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#Series Review: Netflix’s The Mist

This new series on Netflix is really something for numerous reasons. One is that it nicely portrays how ordinary people can turn into very nasty creatures.

The other is that the series brings old memories when we watched classics such as The Fog, in which this series is based.

Apparently, the series is also based on the film The Mist, but I can’t recall watching it. It is definitely going on my to do list though.

However, since I did not watch the film I can’t truly say whether the series has been done well or not when I have no point of reference. But, the series in its own is good and I really liked it.

People in a small town end up in a mist that is killing them in the most nasty and disgusting ways. But, interestingly the evil ones are the ones that are mostly going. This is recognised by Nathalie Raven (Frances Conroy) who sees it as a sign of Nature taking over to establish order because of evilness of humans. Nevertheless, this event reminds inhabitants of a historical story of Black Spring when a girl was violated only for many in the town to die. In the same way, a girl has been assaulted now, and the mist falls on town and starts killing people. Raven however starts committing murders in a cold blood to establish order. What is particularly irritating is her holiness and calmness as well as tenderness in the way she speaks and argues while at the same time being worst than the mist. However, the portrayal is real. Those who pretend to be saints and who can’t even raise a voice are usually the worst beasts amongst us. Frances Conroy is a brilliant actress though. She managed to cause me anxiety throughout the series, as I just could not stand her. That is, in my view, the crucial element of outstanding acting (for some it would be to feel moved, but for me it often means causing me anxiety and anger:)).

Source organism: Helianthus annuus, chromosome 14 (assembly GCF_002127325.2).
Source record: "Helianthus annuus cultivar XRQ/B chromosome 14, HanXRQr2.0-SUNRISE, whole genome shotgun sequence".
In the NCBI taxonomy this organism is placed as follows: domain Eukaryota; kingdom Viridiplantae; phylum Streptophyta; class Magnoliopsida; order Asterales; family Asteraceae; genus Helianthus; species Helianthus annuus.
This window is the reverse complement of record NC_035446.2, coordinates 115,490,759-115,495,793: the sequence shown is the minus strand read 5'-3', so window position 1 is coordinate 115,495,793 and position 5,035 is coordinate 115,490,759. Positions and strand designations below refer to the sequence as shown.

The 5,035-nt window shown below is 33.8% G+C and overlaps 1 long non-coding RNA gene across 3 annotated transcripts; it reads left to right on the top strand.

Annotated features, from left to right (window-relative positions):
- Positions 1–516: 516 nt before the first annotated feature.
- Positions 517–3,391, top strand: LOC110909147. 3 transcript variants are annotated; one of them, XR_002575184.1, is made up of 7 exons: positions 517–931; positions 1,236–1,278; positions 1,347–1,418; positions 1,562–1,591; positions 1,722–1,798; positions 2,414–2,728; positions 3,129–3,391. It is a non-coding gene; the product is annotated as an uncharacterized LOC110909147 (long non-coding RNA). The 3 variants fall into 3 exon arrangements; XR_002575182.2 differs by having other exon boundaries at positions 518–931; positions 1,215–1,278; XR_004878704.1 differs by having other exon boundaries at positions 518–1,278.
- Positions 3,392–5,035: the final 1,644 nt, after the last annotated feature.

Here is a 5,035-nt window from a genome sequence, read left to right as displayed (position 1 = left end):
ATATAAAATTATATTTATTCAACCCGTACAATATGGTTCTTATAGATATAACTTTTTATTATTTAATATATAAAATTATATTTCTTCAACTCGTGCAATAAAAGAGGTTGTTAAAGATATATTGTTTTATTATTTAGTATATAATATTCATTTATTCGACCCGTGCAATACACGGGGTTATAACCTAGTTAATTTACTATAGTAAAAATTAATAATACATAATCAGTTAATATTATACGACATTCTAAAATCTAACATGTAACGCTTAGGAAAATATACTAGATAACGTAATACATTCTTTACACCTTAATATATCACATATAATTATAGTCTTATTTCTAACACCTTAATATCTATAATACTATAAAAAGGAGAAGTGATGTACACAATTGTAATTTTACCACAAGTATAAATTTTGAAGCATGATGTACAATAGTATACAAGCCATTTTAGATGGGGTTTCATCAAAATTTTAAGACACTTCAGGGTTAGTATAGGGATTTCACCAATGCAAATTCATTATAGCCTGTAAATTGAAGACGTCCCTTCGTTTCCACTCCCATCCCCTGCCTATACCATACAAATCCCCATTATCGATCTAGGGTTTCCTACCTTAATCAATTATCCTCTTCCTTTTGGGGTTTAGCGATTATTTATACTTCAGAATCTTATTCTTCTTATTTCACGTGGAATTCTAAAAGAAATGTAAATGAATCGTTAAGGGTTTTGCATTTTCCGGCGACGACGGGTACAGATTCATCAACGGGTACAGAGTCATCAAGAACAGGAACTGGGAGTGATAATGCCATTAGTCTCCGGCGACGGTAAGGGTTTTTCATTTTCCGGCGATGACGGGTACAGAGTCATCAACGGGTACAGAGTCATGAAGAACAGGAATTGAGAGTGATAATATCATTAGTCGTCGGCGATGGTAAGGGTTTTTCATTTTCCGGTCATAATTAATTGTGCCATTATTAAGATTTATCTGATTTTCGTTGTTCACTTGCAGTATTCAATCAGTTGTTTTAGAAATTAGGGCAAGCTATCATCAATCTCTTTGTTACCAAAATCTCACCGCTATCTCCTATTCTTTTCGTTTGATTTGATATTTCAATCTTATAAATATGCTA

Some people are hiding in the mall, some in their houses and some are forced to run around and look for shelter and food. An interesting concept emerges though. A mother of the assaulted girl states that there is a theory of nine meals away from anarchy meaning that people will stick together in the time of disaster but when they start running out of food they will turn against each other. This is precisely what happens in this series, and through out the first season we follow events watching who will die and who will stay only to discover (in the last minute of the series) that no help is on the way. Quite the opposite actually…

The series ends in a way that promises continuation, i.e. what is happening with authorities? Who is Jonah/Brian (Okezie Morro) and where did he go? Will Mia (Danica Curcic, also brilliant in her portrayal of the ex drug addict) ever see him again?

I do hope that we will see the second season of this really well-made series.

Thank you for reading.

 

 

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